Search Menu

The only mentions of pigment or color of mask in the Bullmastiff breed’s AKC standard are “ears darker in color than the body,” “a dark muzzle is preferable,” and “nose black.” There is actually no mention of “mask” in our standard. However, what mask would imply technically would be the “spectacles” around the eyes, which should be dark/black. Mention of muzzle/mask is actually interchanged to describe the pigment around the muzzle and eyes.

When evaluating the head and expression of the Bullmastiff, one must consider pigment and masking. The AKC standard asks for a “dark muzzle,” and a variable degree of pigment can be seen on the Bullmastiffs of today. Masking and pigment are desired to complete the expression of the Bullmastiff, and a completely black mask extending up to the eyes or ears is not any more desirable than a dark mask that covers the muzzle and eye-rims. Because dark pigment is so important to maintain Bullmastiff expression, a dog with gray, liver, or diluted mask, otherwise known as Dudley pigment (part of an undesirable mutation), should never be rewarded in the ring or used for breeding.  

Be wary of how pigment can change the overall look of the head, and rely on manual exam, not visual inspection, to conclude on correct structure. And remember that while a full black mask may be striking, there will always be a natural blend between body color and the mask/muzzle and start of the ear color. Young dogs carry more pigment, and as the dog matures, the mask lessens as the head grows. Be suspect of masks that appear dyed or artificial or have a “dunked in a bucket of black paint” look. Masking is obviously an inheritable trait, and as shows exist for the evaluation of breeding stock, the color of the mask should not be artificially enhanced, as this is against AKC rules, and obviously the dog would not produce the mask that is enhanced.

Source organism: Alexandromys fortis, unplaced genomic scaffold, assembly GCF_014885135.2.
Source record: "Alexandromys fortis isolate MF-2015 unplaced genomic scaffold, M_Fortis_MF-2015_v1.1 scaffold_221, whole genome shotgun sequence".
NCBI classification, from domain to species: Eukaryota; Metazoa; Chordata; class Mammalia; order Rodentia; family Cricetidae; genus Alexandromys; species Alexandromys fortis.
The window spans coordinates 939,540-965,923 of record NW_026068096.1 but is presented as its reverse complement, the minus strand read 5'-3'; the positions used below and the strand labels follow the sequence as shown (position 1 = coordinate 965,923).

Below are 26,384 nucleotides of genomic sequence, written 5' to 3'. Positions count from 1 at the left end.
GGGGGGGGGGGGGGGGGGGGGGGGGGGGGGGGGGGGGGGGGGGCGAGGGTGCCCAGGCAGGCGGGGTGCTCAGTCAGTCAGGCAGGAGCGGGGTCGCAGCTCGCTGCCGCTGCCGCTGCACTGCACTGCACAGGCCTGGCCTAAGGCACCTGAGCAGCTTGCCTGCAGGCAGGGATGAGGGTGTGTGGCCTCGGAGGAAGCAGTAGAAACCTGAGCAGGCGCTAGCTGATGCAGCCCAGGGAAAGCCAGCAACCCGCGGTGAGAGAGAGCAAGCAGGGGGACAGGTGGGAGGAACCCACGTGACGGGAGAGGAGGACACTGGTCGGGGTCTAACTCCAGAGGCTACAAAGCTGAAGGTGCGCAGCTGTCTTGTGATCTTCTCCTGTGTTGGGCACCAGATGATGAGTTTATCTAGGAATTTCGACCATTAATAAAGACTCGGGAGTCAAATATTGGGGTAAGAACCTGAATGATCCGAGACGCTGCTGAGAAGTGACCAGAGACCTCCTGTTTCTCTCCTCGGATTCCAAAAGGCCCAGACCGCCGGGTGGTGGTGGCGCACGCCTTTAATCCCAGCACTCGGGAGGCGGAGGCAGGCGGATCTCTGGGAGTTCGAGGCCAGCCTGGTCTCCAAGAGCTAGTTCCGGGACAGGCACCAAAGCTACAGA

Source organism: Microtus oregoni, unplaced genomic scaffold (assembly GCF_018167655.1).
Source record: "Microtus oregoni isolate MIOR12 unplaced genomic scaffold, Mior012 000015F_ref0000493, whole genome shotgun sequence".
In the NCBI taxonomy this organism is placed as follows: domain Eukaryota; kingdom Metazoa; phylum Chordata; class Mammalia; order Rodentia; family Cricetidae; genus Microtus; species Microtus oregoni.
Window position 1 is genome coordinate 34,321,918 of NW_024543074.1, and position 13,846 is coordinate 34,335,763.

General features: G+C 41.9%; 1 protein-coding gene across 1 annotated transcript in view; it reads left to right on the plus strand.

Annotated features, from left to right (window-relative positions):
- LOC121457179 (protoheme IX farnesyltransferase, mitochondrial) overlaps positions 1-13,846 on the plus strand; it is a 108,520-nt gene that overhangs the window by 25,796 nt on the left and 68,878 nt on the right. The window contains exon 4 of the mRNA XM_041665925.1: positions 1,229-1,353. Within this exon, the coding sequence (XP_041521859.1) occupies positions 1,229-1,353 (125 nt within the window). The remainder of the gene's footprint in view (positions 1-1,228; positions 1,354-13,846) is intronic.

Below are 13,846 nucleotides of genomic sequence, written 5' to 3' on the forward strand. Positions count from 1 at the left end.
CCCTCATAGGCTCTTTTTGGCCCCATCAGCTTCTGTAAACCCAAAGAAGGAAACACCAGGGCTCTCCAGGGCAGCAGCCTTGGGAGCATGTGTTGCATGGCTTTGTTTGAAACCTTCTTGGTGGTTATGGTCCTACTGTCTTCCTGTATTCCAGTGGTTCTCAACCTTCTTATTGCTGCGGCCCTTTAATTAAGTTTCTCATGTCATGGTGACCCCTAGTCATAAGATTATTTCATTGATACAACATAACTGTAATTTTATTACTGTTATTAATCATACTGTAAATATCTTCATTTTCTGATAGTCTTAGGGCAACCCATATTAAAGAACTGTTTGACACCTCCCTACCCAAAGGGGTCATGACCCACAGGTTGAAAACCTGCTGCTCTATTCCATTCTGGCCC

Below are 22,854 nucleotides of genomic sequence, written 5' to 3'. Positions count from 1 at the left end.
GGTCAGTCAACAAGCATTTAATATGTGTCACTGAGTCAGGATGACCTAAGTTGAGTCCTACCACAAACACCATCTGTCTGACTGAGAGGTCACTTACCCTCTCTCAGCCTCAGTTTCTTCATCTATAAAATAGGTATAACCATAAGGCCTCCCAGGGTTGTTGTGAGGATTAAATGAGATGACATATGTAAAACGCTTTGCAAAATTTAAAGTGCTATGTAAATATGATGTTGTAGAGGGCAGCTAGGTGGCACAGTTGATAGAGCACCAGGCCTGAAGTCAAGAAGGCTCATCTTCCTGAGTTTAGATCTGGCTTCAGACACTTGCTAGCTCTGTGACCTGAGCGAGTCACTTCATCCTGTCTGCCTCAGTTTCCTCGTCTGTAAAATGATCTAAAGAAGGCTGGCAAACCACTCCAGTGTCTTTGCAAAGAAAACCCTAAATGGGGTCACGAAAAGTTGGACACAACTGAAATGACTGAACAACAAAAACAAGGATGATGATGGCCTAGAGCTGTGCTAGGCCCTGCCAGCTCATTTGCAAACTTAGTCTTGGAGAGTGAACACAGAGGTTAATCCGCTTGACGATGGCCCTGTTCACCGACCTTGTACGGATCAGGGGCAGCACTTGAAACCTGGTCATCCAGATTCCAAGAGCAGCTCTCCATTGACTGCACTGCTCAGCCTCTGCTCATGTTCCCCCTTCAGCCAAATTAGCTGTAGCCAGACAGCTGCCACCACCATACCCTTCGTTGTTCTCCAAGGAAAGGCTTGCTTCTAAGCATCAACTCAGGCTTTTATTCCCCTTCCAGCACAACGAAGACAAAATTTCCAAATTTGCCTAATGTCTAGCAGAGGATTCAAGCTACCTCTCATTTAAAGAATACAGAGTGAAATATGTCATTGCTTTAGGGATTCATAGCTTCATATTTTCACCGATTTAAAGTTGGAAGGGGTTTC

Please be aware there has been an increase in the use of artificial means to darken or enhance the mask and muzzle of the Bullmastiff. Judges (as well as breeders) should be aware of this disturbing and unnecessary practice and should not reward dogs that have been artificially enhanced, as a Bullmastiff should always be shown in a natural state. While a beautiful black mask on a clear coat can be initially impressive, overpigmentation or lack of pigment can change the appearance of the head on first impression and visual exam.

From the AKC Rules: 
“A change of appearance is if the dog has been subjected to any type of procedure that has the effect of obscuring, disguising, or eliminating any congenital or hereditary abnormality or any undesirable characteristic, or anything that improves a dog’s natural appearance, temperament, bite, or gait.”  The DQ procedure is the same as with the DQ for aggression. Before the dog leaves the ring, the superintendent and the AKC Field Representative should be called to the ring, and the judge must complete the “DQ for Change of Appearance” form and clearly explain to the exhibitor that their entry has been disqualified and that it cannot compete at any future AKC event until the dog has been reinstated.

H.N. (January 2015), American Bullmastiff Association
Get Your Free AKC eBook

Canine Good Citizen (CGC)

This program is recognized as the gold standard for dog behavior. In CGC, dogs who pass the 10 step CGC test can earn a certificate and/or the official AKC CGC title.
*Turn off pop-up blocker to download
*Turn off pop-up blocker to download